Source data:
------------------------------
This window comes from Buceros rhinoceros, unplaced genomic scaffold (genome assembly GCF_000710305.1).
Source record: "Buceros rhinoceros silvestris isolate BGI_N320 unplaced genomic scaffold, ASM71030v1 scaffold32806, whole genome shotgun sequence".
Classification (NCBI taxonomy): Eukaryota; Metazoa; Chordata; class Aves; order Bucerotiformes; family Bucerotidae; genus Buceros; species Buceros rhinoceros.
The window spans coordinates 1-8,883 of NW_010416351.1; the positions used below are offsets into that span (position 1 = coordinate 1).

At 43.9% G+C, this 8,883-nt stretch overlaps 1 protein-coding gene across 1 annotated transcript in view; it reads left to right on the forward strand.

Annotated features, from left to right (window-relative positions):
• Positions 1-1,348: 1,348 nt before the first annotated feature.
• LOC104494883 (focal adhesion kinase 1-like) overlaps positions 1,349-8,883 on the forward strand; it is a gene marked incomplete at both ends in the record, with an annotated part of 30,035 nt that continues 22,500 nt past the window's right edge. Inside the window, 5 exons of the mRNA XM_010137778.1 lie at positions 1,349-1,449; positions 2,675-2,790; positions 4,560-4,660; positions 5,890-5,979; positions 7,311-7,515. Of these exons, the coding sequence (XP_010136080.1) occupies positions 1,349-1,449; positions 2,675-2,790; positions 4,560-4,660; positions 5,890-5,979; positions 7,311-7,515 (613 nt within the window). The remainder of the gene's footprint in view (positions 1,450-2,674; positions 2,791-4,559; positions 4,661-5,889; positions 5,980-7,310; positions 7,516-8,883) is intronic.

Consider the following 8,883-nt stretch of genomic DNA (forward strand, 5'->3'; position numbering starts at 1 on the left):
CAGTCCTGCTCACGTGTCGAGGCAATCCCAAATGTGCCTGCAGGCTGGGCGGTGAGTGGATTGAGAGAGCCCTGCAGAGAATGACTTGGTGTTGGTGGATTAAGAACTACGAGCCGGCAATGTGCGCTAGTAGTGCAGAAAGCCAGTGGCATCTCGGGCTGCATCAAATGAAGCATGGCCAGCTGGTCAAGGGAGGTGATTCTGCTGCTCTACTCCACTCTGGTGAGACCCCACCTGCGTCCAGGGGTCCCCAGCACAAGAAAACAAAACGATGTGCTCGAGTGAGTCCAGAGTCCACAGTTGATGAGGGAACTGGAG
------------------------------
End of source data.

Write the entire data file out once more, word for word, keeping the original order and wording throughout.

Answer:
This window comes from Buceros rhinoceros, unplaced genomic scaffold (genome assembly GCF_000710305.1).
Source record: "Buceros rhinoceros silvestris isolate BGI_N320 unplaced genomic scaffold, ASM71030v1 scaffold32806, whole genome shotgun sequence".
Classification (NCBI taxonomy): Eukaryota; Metazoa; Chordata; class Aves; order Bucerotiformes; family Bucerotidae; genus Buceros; species Buceros rhinoceros.
The window spans coordinates 1-8,883 of NW_010416351.1; the positions used below are offsets into that span (position 1 = coordinate 1).

At 43.9% G+C, this 8,883-nt stretch overlaps 1 protein-coding gene across 1 annotated transcript in view; it reads left to right on the forward strand.

Annotated features, from left to right (window-relative positions):
• Positions 1-1,348: 1,348 nt before the first annotated feature.
• LOC104494883 (focal adhesion kinase 1-like) overlaps positions 1,349-8,883 on the forward strand; it is a gene marked incomplete at both ends in the record, with an annotated part of 30,035 nt that continues 22,500 nt past the window's right edge. Inside the window, 5 exons of the mRNA XM_010137778.1 lie at positions 1,349-1,449; positions 2,675-2,790; positions 4,560-4,660; positions 5,890-5,979; positions 7,311-7,515. Of these exons, the coding sequence (XP_010136080.1) occupies positions 1,349-1,449; positions 2,675-2,790; positions 4,560-4,660; positions 5,890-5,979; positions 7,311-7,515 (613 nt within the window). The remainder of the gene's footprint in view (positions 1,450-2,674; positions 2,791-4,559; positions 4,661-5,889; positions 5,980-7,310; positions 7,516-8,883) is intronic.

Consider the following 8,883-nt stretch of genomic DNA (forward strand, 5'->3'; position numbering starts at 1 on the left):
CAGTCCTGCTCACGTGTCGAGGCAATCCCAAATGTGCCTGCAGGCTGGGCGGTGAGTGGATTGAGAGAGCCCTGCAGAGAATGACTTGGTGTTGGTGGATTAAGAACTACGAGCCGGCAATGTGCGCTAGTAGTGCAGAAAGCCAGTGGCATCTCGGGCTGCATCAAATGAAGCATGGCCAGCTGGTCAAGGGAGGTGATTCTGCTGCTCTACTCCACTCTGGTGAGACCCCACCTGCGTCCAGGGGTCCCCAGCACAAGAAAACAAAACGATGTGCTCGAGTGAGTCCAGAGTCCACAGTTGATGAGGGAACTGGAG